Google Formally Brings Native Client To ARM
Written by Michael Larabel in Google on 23 January 2013 at 09:15 AM EST. 8 Comments
With the Chrome 25 web-browser, Google is bringing Native Client (NaCl) support to the ARMv7 architecture. Native Client allows for "high performance" C/C++ code to be run within the web-browser.

Google Native Client allows for executing native C/C++ code within a web-browser using sandboxing and software-based fault isolation. Native Client is a big component to Chrome and Chrome OS, but even while being open-source it hasn't been adopted outside of Google's web world. Google has supported NaCl on x86 and x86_64 while the ARM support has been in-development for nearly three years.

The Native Client released yesterday has full support for ARM devices with version 25 and onwards. Details can be found on the Chromium Blog.

Coming out later this year is Portable Native Client, Google's next-generation version of NaCl. Portable Native Client will be architecture-independent by using LLVM bit-code that is then translated to the respective architecture's machine code at run-time, among other benefits by heavily leveraging LLVM.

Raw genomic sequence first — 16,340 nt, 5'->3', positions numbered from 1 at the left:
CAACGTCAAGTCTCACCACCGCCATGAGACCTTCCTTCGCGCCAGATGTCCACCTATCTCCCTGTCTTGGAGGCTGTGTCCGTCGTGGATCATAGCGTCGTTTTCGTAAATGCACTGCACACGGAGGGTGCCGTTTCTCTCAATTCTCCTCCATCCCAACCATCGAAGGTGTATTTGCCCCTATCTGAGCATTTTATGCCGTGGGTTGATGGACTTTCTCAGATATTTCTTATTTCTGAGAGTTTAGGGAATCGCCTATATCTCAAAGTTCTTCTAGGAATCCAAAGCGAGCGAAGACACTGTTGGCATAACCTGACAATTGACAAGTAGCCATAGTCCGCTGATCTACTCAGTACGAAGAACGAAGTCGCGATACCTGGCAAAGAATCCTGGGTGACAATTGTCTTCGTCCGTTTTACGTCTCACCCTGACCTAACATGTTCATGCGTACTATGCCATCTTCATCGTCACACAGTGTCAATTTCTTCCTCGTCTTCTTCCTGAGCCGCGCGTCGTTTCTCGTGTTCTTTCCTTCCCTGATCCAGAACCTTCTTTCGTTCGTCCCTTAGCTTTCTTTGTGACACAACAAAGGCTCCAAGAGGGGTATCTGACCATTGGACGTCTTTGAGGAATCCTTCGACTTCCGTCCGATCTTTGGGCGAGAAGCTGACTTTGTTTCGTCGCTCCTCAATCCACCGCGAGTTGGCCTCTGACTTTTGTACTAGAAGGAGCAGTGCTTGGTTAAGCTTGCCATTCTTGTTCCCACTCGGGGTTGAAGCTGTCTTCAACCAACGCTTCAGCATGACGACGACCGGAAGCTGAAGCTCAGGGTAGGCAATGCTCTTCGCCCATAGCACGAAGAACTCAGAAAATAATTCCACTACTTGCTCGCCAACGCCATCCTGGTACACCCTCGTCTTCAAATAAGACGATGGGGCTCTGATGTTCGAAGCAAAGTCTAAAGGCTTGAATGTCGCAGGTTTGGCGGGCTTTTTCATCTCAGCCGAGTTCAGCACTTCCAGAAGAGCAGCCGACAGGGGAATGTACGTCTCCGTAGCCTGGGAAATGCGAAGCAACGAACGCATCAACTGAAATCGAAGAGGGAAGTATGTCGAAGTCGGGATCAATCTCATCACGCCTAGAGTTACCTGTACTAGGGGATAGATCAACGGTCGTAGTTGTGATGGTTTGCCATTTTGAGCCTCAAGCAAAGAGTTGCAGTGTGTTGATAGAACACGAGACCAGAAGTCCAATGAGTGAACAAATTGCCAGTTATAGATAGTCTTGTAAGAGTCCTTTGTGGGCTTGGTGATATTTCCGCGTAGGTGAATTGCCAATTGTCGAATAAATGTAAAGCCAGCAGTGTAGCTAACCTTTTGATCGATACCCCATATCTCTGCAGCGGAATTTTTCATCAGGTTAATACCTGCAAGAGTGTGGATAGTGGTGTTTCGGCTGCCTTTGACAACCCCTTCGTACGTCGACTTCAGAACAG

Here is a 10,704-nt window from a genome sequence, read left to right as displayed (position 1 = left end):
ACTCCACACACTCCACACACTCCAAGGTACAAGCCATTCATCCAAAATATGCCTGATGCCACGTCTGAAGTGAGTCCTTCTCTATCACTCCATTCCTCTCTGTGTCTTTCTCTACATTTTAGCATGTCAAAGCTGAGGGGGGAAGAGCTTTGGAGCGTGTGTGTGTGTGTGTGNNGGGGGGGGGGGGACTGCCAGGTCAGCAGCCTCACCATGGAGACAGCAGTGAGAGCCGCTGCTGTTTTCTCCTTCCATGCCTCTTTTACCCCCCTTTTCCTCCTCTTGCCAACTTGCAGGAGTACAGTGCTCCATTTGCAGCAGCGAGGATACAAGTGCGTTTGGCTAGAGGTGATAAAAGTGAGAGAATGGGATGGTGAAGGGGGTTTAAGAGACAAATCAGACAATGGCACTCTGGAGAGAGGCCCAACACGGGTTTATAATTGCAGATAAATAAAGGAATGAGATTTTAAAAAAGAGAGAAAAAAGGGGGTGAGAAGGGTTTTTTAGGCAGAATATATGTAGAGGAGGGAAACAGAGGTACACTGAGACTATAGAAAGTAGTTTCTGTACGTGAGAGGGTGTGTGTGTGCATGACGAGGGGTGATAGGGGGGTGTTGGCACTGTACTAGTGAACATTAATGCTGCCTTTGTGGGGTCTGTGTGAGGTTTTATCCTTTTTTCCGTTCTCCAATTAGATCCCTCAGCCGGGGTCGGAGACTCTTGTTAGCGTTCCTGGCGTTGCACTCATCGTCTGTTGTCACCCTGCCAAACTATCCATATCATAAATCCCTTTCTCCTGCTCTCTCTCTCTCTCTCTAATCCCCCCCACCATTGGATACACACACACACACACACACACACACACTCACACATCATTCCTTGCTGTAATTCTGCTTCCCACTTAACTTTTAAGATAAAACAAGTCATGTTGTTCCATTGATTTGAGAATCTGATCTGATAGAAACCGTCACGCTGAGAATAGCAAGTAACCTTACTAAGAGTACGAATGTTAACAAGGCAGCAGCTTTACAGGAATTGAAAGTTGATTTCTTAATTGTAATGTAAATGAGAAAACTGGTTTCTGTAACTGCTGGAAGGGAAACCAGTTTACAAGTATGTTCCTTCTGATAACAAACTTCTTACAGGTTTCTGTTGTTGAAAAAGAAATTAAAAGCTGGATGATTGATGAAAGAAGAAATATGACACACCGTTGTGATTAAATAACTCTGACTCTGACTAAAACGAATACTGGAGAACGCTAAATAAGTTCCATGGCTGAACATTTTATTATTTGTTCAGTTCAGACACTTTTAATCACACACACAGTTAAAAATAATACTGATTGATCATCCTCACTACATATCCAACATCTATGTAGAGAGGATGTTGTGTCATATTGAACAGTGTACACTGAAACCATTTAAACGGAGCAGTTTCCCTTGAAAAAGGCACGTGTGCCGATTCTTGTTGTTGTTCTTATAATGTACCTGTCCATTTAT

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Michael Larabel is the principal author of Phoronix.com and founded the site in 2004 with a focus on enriching the Linux hardware experience. Michael has written more than 10,000 articles covering the state of Linux hardware support, Linux performance, graphics drivers, and other topics. Michael is also the lead developer of the Phoronix Test Suite, Phoromatic, and OpenBenchmarking.org automated benchmarking software. He can be followed via Twitter or contacted via MichaelLarabel.com.

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